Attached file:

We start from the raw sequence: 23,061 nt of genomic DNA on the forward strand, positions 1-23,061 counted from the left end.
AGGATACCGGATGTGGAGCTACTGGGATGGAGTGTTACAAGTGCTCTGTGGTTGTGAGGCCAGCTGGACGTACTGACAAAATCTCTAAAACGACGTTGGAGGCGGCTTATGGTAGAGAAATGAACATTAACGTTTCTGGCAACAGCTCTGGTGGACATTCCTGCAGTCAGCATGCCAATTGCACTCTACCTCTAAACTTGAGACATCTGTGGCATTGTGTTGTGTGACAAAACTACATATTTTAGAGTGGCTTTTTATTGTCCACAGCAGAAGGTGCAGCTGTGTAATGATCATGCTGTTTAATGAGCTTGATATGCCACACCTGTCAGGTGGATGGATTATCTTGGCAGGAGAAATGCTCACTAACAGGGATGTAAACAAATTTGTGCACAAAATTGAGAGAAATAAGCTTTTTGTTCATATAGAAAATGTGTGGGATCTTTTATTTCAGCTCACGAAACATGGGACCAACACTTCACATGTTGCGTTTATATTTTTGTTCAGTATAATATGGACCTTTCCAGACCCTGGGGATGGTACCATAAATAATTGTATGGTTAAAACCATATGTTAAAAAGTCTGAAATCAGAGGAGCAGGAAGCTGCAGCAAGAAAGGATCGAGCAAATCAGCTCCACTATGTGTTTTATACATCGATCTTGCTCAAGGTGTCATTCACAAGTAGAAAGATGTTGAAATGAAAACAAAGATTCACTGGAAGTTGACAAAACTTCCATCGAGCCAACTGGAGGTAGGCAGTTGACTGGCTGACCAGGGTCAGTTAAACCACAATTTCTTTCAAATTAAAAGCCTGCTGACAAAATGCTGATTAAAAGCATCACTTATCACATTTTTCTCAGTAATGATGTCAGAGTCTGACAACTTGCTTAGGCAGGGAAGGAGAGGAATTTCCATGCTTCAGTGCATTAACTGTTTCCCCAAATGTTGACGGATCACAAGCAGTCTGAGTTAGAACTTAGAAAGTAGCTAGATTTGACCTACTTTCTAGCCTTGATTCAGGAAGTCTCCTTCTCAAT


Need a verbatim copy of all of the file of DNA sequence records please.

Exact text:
We start from the raw sequence: 23,061 nt of genomic DNA on the forward strand, positions 1-23,061 counted from the left end.
AGGATACCGGATGTGGAGCTACTGGGATGGAGTGTTACAAGTGCTCTGTGGTTGTGAGGCCAGCTGGACGTACTGACAAAATCTCTAAAACGACGTTGGAGGCGGCTTATGGTAGAGAAATGAACATTAACGTTTCTGGCAACAGCTCTGGTGGACATTCCTGCAGTCAGCATGCCAATTGCACTCTACCTCTAAACTTGAGACATCTGTGGCATTGTGTTGTGTGACAAAACTACATATTTTAGAGTGGCTTTTTATTGTCCACAGCAGAAGGTGCAGCTGTGTAATGATCATGCTGTTTAATGAGCTTGATATGCCACACCTGTCAGGTGGATGGATTATCTTGGCAGGAGAAATGCTCACTAACAGGGATGTAAACAAATTTGTGCACAAAATTGAGAGAAATAAGCTTTTTGTTCATATAGAAAATGTGTGGGATCTTTTATTTCAGCTCACGAAACATGGGACCAACACTTCACATGTTGCGTTTATATTTTTGTTCAGTATAATATGGACCTTTCCAGACCCTGGGGATGGTACCATAAATAATTGTATGGTTAAAACCATATGTTAAAAAGTCTGAAATCAGAGGAGCAGGAAGCTGCAGCAAGAAAGGATCGAGCAAATCAGCTCCACTATGTGTTTTATACATCGATCTTGCTCAAGGTGTCATTCACAAGTAGAAAGATGTTGAAATGAAAACAAAGATTCACTGGAAGTTGACAAAACTTCCATCGAGCCAACTGGAGGTAGGCAGTTGACTGGCTGACCAGGGTCAGTTAAACCACAATTTCTTTCAAATTAAAAGCCTGCTGACAAAATGCTGATTAAAAGCATCACTTATCACATTTTTCTCAGTAATGATGTCAGAGTCTGACAACTTGCTTAGGCAGGGAAGGAGAGGAATTTCCATGCTTCAGTGCATTAACTGTTTCCCCAAATGTTGACGGATCACAAGCAGTCTGAGTTAGAACTTAGAAAGTAGCTAGATTTGACCTACTTTCTAGCCTTGATTCAGGAAGTCTCCTTCTCAAT